One conclusion we took from our surveys was that students need to have a better idea of what inquiry is. The issue of the communication skills of this population becomes more apparent in this, and so in general these results are not very useful. My the alignment of this survey, which was directed at addressing the epistemological orientation and their preferred approach to science teaching, is generally beyond the ability of this population.
I have been modifying the survey approach based on the poor responses to the survey and requirements of this program. I had hoped first, to engage them and then to discover some patterns of understanding in their answers to the vampire and zombie questions. I was looking for a correlation between “There is no such thing”, and “They are already dead”, as rationalist. One third of them denied the existence, and that same third also responded they are dead. But there are too few responses and the population is too small and idiosyncratic to be useful to make judgments about the generally epistemological orientation of these students, if this was possible at all for these questions.
They did not respond to the questions about science education techniques. These results lead me to plan to completely revamp the existing and not yet deployed post survey to narrow it to reference only the single experiment we are conducting. We will meet to discuss way to improve the next round of testing, and then include questions about that process of revision as well as their evaluation of the results of the experiment in the new post survey. It is enlightening to see how interest most of them have in the process despite their strong motivation and descriptions of scientific curiosity.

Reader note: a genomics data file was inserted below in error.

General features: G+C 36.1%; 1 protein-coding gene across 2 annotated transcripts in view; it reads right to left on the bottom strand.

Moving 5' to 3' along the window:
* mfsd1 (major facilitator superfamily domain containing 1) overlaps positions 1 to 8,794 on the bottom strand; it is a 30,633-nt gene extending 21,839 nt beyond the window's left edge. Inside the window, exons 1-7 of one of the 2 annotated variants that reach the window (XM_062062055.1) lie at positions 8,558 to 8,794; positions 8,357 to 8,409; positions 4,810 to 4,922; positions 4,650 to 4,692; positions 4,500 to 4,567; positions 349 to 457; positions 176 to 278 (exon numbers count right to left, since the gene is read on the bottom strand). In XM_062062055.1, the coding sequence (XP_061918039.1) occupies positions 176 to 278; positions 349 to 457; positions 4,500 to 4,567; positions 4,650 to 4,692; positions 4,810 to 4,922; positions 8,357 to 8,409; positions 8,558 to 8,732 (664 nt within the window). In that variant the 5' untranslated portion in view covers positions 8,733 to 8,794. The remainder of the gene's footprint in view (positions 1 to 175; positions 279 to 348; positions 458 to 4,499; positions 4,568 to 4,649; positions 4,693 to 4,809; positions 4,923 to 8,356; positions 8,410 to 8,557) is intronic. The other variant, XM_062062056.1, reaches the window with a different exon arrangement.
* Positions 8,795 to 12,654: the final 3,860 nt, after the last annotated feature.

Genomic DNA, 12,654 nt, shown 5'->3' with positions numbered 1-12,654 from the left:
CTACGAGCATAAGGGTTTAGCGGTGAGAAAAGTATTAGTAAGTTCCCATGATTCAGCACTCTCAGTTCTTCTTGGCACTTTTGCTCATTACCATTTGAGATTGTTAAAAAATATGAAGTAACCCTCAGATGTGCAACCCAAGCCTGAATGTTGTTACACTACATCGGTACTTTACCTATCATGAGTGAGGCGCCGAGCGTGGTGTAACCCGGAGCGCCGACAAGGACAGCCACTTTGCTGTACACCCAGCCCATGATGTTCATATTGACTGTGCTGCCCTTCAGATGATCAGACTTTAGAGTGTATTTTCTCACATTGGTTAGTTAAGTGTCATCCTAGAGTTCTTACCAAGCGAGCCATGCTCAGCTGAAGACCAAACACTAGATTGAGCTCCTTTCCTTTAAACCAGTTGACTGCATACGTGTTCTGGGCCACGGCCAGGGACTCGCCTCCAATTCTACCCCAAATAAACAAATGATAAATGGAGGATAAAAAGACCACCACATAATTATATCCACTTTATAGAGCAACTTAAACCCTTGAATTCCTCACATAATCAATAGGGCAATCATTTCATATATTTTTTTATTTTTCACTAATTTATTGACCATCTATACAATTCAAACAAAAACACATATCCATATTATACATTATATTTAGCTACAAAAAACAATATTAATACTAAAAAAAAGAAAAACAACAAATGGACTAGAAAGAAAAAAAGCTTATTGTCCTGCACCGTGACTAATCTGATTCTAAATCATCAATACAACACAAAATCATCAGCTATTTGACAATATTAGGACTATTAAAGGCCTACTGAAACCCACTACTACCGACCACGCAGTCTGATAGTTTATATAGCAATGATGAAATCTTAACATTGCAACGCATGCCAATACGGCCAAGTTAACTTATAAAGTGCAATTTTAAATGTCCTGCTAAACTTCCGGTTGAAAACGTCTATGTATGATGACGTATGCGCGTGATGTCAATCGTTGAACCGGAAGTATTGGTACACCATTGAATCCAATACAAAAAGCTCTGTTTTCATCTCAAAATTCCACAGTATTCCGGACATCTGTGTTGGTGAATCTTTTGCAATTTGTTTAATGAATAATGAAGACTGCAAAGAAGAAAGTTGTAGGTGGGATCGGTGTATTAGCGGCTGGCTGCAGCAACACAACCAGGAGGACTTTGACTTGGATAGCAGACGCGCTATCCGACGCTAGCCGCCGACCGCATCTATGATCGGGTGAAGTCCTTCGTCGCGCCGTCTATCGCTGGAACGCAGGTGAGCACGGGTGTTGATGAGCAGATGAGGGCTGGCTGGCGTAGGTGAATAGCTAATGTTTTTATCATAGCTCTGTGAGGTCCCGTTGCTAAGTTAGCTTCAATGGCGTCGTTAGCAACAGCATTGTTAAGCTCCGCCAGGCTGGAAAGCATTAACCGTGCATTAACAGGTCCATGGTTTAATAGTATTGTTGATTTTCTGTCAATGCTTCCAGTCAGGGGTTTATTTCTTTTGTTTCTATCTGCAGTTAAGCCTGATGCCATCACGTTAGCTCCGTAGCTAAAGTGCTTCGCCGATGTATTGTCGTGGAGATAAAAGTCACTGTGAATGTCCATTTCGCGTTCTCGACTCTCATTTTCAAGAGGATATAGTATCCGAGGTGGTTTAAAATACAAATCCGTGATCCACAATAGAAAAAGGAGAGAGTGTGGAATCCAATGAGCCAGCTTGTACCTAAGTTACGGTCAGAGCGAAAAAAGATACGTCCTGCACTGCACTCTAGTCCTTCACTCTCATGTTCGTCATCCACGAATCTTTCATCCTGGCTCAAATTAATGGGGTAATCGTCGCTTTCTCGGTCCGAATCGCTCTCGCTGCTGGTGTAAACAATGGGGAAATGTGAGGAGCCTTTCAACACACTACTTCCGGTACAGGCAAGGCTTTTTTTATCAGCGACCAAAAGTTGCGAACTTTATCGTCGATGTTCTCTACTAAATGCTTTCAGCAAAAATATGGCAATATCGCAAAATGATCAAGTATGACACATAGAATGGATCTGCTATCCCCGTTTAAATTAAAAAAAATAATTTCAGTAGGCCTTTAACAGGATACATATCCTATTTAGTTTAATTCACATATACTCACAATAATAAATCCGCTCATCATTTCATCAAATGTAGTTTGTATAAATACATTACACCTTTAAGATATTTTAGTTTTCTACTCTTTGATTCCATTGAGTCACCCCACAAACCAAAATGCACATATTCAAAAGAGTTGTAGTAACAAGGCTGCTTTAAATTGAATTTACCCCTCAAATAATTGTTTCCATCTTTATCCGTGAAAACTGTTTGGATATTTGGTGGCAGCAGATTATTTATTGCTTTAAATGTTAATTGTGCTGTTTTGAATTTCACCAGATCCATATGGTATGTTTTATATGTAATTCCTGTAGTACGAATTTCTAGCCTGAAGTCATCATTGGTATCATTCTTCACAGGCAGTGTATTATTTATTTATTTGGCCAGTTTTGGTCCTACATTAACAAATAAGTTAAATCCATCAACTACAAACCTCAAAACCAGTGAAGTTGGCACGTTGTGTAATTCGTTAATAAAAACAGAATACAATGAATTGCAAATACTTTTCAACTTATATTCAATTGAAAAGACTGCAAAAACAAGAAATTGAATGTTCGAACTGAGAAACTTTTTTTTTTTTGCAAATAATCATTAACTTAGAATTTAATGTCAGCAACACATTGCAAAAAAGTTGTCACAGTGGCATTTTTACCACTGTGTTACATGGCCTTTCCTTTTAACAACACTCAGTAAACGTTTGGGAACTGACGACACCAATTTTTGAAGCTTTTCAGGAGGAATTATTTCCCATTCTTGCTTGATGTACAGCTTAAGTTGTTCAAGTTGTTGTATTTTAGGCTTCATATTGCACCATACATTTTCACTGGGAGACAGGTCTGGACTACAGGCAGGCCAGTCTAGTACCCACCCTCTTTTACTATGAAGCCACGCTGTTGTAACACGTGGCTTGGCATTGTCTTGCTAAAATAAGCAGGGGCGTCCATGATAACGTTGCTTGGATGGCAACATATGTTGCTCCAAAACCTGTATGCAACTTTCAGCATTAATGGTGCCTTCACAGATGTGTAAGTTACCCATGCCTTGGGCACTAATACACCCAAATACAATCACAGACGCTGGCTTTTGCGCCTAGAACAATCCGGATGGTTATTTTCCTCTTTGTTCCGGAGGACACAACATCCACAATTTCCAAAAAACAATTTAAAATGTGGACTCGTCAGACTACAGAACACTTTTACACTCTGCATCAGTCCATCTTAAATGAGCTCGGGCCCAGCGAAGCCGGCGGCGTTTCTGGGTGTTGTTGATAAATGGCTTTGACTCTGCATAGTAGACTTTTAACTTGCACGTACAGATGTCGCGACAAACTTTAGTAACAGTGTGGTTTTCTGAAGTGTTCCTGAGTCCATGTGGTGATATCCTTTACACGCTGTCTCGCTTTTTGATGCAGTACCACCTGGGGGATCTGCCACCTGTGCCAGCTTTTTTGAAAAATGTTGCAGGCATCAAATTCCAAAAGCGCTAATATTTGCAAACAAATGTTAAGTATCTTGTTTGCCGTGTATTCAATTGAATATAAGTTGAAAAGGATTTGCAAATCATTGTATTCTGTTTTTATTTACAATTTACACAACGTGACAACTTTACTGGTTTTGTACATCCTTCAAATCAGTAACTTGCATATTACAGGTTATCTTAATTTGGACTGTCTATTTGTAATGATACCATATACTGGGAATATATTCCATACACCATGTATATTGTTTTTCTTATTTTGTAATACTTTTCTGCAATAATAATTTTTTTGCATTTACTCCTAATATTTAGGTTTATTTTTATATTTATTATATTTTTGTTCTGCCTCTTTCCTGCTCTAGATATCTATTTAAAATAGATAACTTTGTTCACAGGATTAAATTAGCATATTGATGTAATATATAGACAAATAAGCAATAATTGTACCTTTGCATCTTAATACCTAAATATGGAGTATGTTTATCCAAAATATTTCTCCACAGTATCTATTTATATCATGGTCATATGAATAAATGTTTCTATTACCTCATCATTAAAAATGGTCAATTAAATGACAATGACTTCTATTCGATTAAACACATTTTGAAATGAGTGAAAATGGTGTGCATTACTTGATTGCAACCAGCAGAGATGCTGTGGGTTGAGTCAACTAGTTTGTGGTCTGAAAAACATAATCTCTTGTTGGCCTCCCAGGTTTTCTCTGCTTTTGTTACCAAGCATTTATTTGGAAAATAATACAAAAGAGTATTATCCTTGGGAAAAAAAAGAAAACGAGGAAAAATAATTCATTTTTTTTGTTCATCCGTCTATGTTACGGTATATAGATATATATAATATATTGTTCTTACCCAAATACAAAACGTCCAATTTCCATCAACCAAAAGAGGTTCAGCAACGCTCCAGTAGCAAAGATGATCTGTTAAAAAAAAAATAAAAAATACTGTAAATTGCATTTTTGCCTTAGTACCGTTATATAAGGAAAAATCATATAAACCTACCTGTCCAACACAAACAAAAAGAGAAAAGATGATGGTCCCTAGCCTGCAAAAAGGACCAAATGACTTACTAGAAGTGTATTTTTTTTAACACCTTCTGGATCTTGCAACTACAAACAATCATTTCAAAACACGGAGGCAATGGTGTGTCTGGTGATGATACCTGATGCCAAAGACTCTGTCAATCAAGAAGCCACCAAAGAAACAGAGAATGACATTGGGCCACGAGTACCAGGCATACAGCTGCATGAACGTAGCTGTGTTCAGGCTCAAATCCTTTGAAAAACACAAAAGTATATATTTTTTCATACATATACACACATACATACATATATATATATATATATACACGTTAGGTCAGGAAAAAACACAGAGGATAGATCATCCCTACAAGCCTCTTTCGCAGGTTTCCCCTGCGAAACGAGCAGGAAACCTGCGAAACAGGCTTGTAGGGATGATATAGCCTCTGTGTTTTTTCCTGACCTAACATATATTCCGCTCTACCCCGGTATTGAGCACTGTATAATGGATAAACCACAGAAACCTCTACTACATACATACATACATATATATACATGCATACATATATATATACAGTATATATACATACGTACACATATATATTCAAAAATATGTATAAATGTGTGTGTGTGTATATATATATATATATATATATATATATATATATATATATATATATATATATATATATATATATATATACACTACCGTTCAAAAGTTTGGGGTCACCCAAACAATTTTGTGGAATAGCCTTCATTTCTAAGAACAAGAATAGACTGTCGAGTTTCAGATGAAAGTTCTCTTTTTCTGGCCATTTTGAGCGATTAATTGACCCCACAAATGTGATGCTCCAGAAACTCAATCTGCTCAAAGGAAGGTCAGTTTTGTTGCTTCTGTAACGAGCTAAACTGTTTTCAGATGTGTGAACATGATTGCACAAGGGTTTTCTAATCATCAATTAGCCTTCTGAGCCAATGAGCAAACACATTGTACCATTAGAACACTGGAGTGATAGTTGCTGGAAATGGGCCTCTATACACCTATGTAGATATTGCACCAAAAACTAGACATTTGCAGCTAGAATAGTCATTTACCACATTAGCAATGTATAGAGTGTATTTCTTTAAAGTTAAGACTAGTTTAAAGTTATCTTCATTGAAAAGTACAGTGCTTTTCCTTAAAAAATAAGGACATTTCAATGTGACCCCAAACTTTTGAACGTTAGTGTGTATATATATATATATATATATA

These are some examples of their responses to the question: “What is science?”
Caleb: “A name of a subject for class.”
Matthew: “Science is a study of the things that are happening.”
Michael: “Science is a subject that you learn in school. It’s about the earth, life and physics.“
PHASE 2 PLANNING:
We are going to run another set of tests using chocolate chip cookies, so that they will not be swayed by the patterns and not need blindfolds, which did indeed cause them to become anxious and confused. They decided we should sort the cookies somehow by crispness or color so we only compare chewy to chewy and crispy to crispy.
Suggestions were: to build a cookie breaking machine that could measure how much force it takes to break a cookie, having a teacher sort them by color, cooking them in very small batches.